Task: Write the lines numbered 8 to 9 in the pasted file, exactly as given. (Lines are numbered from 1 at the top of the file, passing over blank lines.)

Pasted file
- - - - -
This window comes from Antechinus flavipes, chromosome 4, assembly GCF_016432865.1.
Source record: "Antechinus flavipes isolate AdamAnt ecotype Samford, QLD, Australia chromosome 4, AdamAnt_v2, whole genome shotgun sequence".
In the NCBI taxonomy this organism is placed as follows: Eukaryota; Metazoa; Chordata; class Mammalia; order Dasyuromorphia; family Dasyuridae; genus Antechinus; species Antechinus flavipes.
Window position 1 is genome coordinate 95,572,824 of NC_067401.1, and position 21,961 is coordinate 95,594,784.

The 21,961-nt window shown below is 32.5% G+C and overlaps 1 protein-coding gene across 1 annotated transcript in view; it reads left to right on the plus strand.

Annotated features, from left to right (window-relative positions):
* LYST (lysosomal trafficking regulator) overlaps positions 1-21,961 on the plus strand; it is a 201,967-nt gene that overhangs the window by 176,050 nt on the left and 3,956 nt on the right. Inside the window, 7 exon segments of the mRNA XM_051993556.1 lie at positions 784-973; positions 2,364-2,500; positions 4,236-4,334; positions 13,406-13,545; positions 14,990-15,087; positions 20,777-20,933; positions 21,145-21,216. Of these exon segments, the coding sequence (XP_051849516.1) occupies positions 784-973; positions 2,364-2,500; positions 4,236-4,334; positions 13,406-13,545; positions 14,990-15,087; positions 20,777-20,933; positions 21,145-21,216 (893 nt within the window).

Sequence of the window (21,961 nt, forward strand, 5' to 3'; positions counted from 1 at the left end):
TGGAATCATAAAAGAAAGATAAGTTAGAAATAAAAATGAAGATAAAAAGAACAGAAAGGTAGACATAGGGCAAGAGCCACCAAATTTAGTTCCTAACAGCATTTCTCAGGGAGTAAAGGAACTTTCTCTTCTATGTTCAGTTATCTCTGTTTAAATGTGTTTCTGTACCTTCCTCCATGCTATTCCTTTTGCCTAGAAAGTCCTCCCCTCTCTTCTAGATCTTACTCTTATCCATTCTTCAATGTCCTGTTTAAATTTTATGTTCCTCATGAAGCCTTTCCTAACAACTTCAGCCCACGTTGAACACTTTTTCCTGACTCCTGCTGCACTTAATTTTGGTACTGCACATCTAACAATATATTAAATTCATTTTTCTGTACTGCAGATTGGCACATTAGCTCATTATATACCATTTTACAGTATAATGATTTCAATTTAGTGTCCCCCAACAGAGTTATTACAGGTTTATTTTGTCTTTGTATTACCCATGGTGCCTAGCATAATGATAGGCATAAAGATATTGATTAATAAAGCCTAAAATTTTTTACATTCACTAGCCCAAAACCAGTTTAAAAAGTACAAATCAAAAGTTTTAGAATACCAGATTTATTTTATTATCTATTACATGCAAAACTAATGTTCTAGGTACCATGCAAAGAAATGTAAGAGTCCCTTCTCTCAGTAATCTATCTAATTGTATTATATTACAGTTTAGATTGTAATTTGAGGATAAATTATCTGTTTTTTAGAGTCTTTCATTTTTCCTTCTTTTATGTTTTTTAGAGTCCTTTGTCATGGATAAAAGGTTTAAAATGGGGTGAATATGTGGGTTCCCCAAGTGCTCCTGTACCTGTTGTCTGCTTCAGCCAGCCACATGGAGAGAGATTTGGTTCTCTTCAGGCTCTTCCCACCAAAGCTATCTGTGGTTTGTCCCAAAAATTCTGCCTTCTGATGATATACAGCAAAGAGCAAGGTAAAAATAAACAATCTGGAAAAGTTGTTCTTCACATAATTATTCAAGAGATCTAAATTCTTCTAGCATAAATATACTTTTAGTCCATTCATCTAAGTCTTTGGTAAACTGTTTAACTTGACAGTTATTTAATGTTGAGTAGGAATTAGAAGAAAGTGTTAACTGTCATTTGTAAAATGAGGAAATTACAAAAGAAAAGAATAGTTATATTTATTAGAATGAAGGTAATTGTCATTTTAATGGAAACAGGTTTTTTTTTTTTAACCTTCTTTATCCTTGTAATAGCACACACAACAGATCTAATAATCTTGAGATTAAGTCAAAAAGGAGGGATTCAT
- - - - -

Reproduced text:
Sequence of the window (21,961 nt, forward strand, 5' to 3'; positions counted from 1 at the left end):
TGGAATCATAAAAGAAAGATAAGTTAGAAATAAAAATGAAGATAAAAAGAACAGAAAGGTAGACATAGGGCAAGAGCCACCAAATTTAGTTCCTAACAGCATTTCTCAGGGAGTAAAGGAACTTTCTCTTCTATGTTCAGTTATCTCTGTTTAAATGTGTTTCTGTACCTTCCTCCATGCTATTCCTTTTGCCTAGAAAGTCCTCCCCTCTCTTCTAGATCTTACTCTTATCCATTCTTCAATGTCCTGTTTAAATTTTATGTTCCTCATGAAGCCTTTCCTAACAACTTCAGCCCACGTTGAACACTTTTTCCTGACTCCTGCTGCACTTAATTTTGGTACTGCACATCTAACAATATATTAAATTCATTTTTCTGTACTGCAGATTGGCACATTAGCTCATTATATACCATTTTACAGTATAATGATTTCAATTTAGTGTCCCCCAACAGAGTTATTACAGGTTTATTTTGTCTTTGTATTACCCATGGTGCCTAGCATAATGATAGGCATAAAGATATTGATTAATAAAGCCTAAAATTTTTTACATTCACTAGCCCAAAACCAGTTTAAAAAGTACAAATCAAAAGTTTTAGAATACCAGATTTATTTTATTATCTATTACATGCAAAACTAATGTTCTAGGTACCATGCAAAGAAATGTAAGAGTCCCTTCTCTCAGTAATCTATCTAATTGTATTATATTACAGTTTAGATTGTAATTTGAGGATAAATTATCTGTTTTTTAGAGTCTTTCATTTTTCCTTCTTTTATGTTTTTTAGAGTCCTTTGTCATGGATAAAAGGTTTAAAATGGGGTGAATATGTGGGTTCCCCAAGTGCTCCTGTACCTGTTGTCTGCTTCAGCCAGCCACATGGAGAGAGATTTGGTTCTCTTCAGGCTCTTCCCACCAAAGCTATCTGTGGTTTGTCCCAAAAATTCTGCCTTCTGATGATATACAGCAAAGAGCAAGGTAAAAATAAACAATCTGGAAAAGTTGTTCTTCACATAATTATTCAAGAGATCTAAATTCTTCTAGCATAAATATACTTTTAGTCCATTCATCTAAGTCTTTGGTAAACTGTTTAACTTGACAGTTATTTAATGTTGAGTAGGAATTAGAAGAAAGTGTTAACTGTCATTTGTAAAATGAGGAAATTACAAAAGAAAAGAATAGTTATATTTATTAGAATGAAGGTAATTGTCATTTTAATGGAAACAGGTTTTTTTTTTTTAACCTTCTTTATCCTTGTAATAGCACACACAACAGATCTAATAATCTTGAGATTAAGTCAAAAAGGAGGGATTCAT